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Robert Klonsky
File:Robert Klonsky.jpg
Born (1918-03-12)March 12, 1918
Died September 7, 2002(2002-09-07) (aged 84)
Place of birth New York City, New York, United States of America
Place of death Chicago, Illinois, United States of America
Allegiance  Spanish Republic
Service/branch Emblem of the International Brigades.svg International Brigades
Unit The "Abraham Lincoln" XV International Brigade
Battles/wars Spanish Civil War
Spouse(s) Helen Wainer

Robert Klonsky (12 March 1918 – September 7, 2002) was a member of the Abraham Lincoln Brigade, which fought on the side of the Spanish Republicans in the Spanish Civil War, a prelude to World War II.


Born in 1918 in a house on Eastern Parkway in the Brownsville/East New York neighborhood of Brooklyn, Klonsky's parents were poor religious Jews who had immigrated from Russia. His father was a rabbi or a cantor. Klonsky's brother Ben became the chief cantor of Reading, Pennsylvania, while his brother Mac became a Communist.[1]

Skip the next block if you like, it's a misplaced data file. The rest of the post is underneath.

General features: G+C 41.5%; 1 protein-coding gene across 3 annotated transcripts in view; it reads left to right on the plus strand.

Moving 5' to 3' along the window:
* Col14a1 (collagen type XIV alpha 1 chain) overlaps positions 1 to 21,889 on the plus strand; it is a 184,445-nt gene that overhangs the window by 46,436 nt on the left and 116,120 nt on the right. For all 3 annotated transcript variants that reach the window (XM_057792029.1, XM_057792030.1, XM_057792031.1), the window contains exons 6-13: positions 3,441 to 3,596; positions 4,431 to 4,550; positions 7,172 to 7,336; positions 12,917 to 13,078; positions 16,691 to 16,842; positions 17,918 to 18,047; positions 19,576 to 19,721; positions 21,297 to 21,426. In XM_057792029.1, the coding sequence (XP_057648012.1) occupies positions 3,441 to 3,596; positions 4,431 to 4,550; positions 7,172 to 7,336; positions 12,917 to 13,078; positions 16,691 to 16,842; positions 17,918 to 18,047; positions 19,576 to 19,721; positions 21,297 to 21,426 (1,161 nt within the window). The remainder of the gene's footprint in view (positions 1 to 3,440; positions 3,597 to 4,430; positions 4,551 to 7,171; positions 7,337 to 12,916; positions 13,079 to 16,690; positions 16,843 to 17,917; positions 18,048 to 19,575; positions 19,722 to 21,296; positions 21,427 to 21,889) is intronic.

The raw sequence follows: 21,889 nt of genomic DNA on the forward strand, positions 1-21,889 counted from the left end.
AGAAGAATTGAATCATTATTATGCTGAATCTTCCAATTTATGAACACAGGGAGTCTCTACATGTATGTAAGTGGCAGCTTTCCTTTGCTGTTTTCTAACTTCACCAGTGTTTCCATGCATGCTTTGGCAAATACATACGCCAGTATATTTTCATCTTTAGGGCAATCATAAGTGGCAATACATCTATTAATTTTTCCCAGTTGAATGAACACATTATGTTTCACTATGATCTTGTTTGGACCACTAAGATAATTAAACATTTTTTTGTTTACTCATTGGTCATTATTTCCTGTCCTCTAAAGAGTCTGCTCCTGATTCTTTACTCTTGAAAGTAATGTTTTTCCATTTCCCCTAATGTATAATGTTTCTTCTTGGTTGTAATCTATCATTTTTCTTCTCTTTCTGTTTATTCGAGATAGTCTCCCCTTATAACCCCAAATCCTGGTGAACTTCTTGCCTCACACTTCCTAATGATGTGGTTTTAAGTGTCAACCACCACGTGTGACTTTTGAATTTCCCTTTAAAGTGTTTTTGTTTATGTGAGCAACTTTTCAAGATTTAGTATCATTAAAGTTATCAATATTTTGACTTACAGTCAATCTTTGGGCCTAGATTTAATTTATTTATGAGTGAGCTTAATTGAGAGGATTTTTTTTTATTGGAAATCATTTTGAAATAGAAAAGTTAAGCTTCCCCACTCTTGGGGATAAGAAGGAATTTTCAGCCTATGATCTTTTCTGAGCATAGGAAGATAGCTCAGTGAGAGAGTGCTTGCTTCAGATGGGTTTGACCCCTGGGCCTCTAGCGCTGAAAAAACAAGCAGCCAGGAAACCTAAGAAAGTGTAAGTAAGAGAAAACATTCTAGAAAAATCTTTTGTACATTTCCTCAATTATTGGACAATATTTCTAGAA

Klonsky and Walter Lowenfels were defendants in a trial in the mid-1950s of nine Philadelphia members of the Communist Party. They were convicted in 1954 of violating the Smith Act, which outlawed "teaching or advocating the overthrow of the American government by force."[2] He served over a year at the federal penitentiary at Allenwood, Pennsylvania, before the Justice Department withdrew charges in 1958.[3]

After 1958, Klonsky lived in California, where he ran a bookstore near UCLA and where he remained active in organizing workers in the film industry.[4] His son Michael Klonsky also became active in politics, becoming a national secretary of the Students for a Democratic Society and later leader of the Communist Party (Marxist-Leninist). Robert Klonsky supported jailed professor Angela Davis, demonstrated against the Vietnam War, and had a few acting parts in movies. He and other survivors of the Spanish war were made honorary citizens of Spain in 1998.[5]

Klonsky died September 7, 2002 in Chicago at the age of 84. His ashes were scattered off the coast of Barcelona.[4][5][6]


  1. "My Father Chose to Be a Red". Jacobin. Retrieved 2020-08-02. 
  2. "9 Philadelphians Convicted as Reds; Leaders Found Guilty of Plot to Overthrow Government – Trial Ran for 71 Days". August 14, 1954. .
  3. "5 Communists Freed; Judge in Philadelphia Drops Smith Act Indictments". May 17, 1958. .
  4. 4.0 4.1 "Robert Klonsky 1918–2002" (– Scholar search). December 2002. p. 21. Archived from the original on July 10, 2007. .
  5. 5.0 5.1 "Robert Klonsky, Spanish Civil War vet". Philadelphia Daily News. September 11, 2002. .

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